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BENGALURU, Oct 5 (Reuters) - East Asia's stock market bull run is expected to continue for the rest of this year and into next, driven by optimism about economic growth and better company earnings, a Reuters poll showed, bucking concerns that shares remain expensive.
A Reuters survey of equity strategists taken Sept. 21-Oct. 4 covering 20 indexes shows stock markets are forecast to continue rising worldwide with Asian markets likely to outperform most major global peers.
"To be sure, emerging market equity valuations look somewhat elevated compared with long-term averages, but the same holds true for nearly all stock markets at this point," Michael Hood, research analyst at JP Morgan Asset Management, said in a note.
Asian stocks have been the biggest gainers globally this year and that momentum is expected to continue though the rally is highly dependent on economic growth, the performance of U.S. stocks, as well as the pace of the Federal Reserve's policy tightening.
The U.S. central bank in September announced a plan to reduce its over $4 trillion balance sheet from October and signaled another interest rate hike in December, followed by three more rate increases in 2018.
Higher rates in the U.S. are generally bad news for Asian stock markets as higher yields on U.S. assets tend to result in capital outflows from those countries.
China's Shanghai Composite index, which has surged nearly 8 percent so far this year on strong economic growth. It is now forecast to add about 1.5 percent by end-2017 bringing the full-year increase to 9.6 percent and rise more than 7 percent for the 2018 full-year.
However, a growing debt mountain has raised concerns over the health of the world's second-largest economy and prompted Standard & Poor's to downgrade China's long-term sovereign credit rating last month.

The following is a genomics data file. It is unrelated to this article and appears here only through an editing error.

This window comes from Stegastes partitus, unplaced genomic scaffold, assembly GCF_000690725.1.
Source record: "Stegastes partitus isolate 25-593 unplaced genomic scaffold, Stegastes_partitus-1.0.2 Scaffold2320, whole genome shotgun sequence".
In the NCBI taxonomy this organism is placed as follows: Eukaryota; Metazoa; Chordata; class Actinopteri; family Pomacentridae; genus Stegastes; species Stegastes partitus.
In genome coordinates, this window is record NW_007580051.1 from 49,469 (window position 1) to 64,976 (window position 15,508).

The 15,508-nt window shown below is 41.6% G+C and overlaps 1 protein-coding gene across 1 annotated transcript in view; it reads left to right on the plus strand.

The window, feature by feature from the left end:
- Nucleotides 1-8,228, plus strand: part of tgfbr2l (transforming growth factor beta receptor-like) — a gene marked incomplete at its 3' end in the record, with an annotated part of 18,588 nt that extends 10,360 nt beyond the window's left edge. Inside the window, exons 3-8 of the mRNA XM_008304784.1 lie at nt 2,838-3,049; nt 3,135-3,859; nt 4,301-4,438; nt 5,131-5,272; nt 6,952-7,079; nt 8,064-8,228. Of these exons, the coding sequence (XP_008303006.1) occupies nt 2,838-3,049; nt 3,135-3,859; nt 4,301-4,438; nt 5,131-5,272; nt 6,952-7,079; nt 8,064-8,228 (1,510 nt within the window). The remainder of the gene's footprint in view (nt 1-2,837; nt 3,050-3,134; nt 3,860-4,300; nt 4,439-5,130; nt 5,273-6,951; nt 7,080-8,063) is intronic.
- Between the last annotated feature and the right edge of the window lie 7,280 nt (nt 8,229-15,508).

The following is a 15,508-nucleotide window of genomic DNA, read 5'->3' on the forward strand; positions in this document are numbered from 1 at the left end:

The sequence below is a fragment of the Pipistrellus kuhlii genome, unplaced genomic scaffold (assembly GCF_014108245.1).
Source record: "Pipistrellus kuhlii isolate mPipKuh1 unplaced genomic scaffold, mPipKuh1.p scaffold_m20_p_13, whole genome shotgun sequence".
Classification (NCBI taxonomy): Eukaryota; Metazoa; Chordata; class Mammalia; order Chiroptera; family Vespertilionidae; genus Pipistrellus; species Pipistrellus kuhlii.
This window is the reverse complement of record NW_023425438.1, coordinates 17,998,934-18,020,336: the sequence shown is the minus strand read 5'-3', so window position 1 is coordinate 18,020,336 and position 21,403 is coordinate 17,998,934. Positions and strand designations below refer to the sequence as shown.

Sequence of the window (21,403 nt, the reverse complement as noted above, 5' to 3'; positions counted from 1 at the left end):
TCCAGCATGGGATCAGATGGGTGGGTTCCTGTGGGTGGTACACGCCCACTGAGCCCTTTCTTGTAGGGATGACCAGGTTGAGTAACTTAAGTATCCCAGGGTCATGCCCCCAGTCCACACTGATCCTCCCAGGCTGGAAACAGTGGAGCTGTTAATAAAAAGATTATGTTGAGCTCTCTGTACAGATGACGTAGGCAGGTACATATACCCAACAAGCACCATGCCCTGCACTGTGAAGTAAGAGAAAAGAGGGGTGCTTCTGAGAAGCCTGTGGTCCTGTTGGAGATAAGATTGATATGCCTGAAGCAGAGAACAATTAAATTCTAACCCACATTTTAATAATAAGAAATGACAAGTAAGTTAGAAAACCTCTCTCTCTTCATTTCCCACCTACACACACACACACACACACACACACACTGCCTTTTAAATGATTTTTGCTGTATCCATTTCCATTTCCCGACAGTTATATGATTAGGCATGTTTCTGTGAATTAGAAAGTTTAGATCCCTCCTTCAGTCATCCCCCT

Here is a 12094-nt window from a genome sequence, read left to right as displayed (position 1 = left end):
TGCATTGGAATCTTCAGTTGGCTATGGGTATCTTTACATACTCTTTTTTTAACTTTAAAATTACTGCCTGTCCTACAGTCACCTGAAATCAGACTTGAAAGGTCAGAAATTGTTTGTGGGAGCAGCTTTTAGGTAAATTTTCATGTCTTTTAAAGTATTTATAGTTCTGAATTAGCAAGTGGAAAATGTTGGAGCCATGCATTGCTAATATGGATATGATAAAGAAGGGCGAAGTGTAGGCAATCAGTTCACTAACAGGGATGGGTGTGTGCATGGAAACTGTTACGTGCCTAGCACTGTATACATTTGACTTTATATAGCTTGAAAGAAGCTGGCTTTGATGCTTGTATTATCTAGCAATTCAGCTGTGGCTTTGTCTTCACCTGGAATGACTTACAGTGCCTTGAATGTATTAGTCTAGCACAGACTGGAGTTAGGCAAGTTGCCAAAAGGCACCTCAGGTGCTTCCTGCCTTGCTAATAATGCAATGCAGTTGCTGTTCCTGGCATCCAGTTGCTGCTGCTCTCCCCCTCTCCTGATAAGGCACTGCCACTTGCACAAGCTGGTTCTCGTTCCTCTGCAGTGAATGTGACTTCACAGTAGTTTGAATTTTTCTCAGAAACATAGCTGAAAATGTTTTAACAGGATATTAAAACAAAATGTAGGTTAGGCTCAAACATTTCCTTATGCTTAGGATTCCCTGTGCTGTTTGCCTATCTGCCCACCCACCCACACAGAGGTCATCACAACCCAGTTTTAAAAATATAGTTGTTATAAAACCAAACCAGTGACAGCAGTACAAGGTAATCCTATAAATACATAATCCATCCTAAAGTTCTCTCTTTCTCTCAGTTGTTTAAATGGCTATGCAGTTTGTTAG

Chinese stocks will also be driven by key political and economic policies to be announced at the once-every-five-years China's Communist Party meeting, starting from Oct. 18.
Respondents to the latest Reuters poll were mostly optimistic about Asian stocks in 2018, supported by decent corporate profits and a buoyant global economic outlook.
But rising protectionist threats on trade and simmering political tensions remain important risks, even though they have done little to disrupt stock markets so far.
While South Korea's Kospi index hit near two-week lows last week as tensions flared in the Korean peninsula, the index is still up over 18 percent so this year and is forecast to gain a further 6 percent to 2,540 by year-end. It is then predicted to rise to 2,650 by the end of next year.
The latest expectations for end-2018 are slightly weaker than predictions made just three months ago and much now depends on how U.S. President Donald Trump responds to North Korea.
India's stock market, one of the best performers this year, is forecast to rise further through to the end of 2018 but by less than predicted just three months ago.
After gaining more than 13 percent so far this year, Taiwan's benchmark stock index is forecast to hold at around the current level by the end of this year but decline more than 8 percent by end-2018.
(For other stories from the Reuters global stock markets poll) (Polling by Shaloo Shrivastava and Mumal Rathore; Editing by Sam Holmes)